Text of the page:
Many in New Jersey tend to avoid topics that involve discussions about their own mortality. However, with regard to certain legal issues, such as wills and estate planning, it is typically advisable to not only talk about such matters but to take necessary steps toward crafting a thorough plan that documents one’s intentions insofar an asset distribution, inheritance and/or medical directives are concerned. Executing such documents while one is still of sound mind can help loved ones avoid complications further down the line.
If a person dies with no estate plan in place, matters of asset distribution may be decided by a probate court. If one wants to make certain that an inheritance goes to those of one’s own choosing, then crafting a will while one is still alive, rather than leaving such things for the court to decide, seems a more logical choice. By executing and maintaining an updated estate plan, one may be able to better provide for the future financial security of one’s family.
Some procrastinate when it comes to creating an estate plan because they think it only pertains to the elderly. Others intend to pursue the matter but keep putting it off because they are busy or think they should wait until they own more property or have more money. Not putting a plan into place in a timely manner could cause negative consequences for one’s family members.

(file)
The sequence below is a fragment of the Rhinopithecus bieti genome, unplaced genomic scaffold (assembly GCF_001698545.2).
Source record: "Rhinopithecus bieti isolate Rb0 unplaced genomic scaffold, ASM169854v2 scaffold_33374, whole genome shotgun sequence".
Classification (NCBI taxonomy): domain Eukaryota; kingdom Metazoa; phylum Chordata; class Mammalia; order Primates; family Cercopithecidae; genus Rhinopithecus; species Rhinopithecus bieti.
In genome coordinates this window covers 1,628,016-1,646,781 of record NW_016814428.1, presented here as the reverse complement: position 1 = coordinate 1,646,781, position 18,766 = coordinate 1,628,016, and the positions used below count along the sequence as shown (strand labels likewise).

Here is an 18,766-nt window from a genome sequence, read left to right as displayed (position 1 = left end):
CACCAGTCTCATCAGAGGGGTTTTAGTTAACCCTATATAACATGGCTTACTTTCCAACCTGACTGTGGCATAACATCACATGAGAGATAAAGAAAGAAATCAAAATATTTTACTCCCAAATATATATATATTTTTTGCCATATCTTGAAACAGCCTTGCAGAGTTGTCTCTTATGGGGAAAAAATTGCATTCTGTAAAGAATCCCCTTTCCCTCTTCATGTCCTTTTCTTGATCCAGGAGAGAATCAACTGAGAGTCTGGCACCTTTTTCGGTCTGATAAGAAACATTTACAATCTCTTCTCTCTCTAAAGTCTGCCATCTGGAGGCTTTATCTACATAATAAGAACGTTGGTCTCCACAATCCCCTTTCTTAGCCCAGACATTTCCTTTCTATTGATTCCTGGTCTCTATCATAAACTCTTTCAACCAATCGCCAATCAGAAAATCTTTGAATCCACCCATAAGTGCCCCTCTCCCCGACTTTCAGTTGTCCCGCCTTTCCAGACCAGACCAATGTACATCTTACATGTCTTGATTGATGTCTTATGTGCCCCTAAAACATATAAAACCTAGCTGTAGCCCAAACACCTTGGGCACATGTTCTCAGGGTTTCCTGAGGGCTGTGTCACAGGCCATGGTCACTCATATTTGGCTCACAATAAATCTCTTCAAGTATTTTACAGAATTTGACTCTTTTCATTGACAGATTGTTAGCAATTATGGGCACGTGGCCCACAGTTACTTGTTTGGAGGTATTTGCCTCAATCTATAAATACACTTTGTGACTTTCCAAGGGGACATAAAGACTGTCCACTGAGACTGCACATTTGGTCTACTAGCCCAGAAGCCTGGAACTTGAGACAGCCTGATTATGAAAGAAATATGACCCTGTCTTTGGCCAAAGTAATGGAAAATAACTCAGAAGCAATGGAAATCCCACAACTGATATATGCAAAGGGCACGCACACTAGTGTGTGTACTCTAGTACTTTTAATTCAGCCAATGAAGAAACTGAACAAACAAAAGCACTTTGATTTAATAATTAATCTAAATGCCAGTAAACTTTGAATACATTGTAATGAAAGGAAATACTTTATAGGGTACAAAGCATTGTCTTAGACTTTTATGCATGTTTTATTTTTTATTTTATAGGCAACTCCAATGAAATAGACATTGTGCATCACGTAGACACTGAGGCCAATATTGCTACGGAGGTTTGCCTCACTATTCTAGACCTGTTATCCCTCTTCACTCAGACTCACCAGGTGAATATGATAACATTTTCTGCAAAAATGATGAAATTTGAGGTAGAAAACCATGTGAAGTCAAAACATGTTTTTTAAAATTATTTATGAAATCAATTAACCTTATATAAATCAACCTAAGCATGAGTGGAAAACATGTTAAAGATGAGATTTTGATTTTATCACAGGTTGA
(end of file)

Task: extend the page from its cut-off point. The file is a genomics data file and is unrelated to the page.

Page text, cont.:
It has been said that many of the millennial generation tend to lack discipline and diligence when it comes to keeping their financial affairs in order. Therefore, it may be especially important for these younger adults to not only consider matters of estate planning but also to pursue all available options for creating a plan of their own. In New Jersey, there are legal professionals who can assist those interested in navigating the legal process involved in order to document their intentions to provide for their loved one’s when they themselves have passed away.
Source: thestreet.com, “Why Millennials and Generation Xers Need to Worry About Estate Planning“, James Salter, Nov. 24, 2015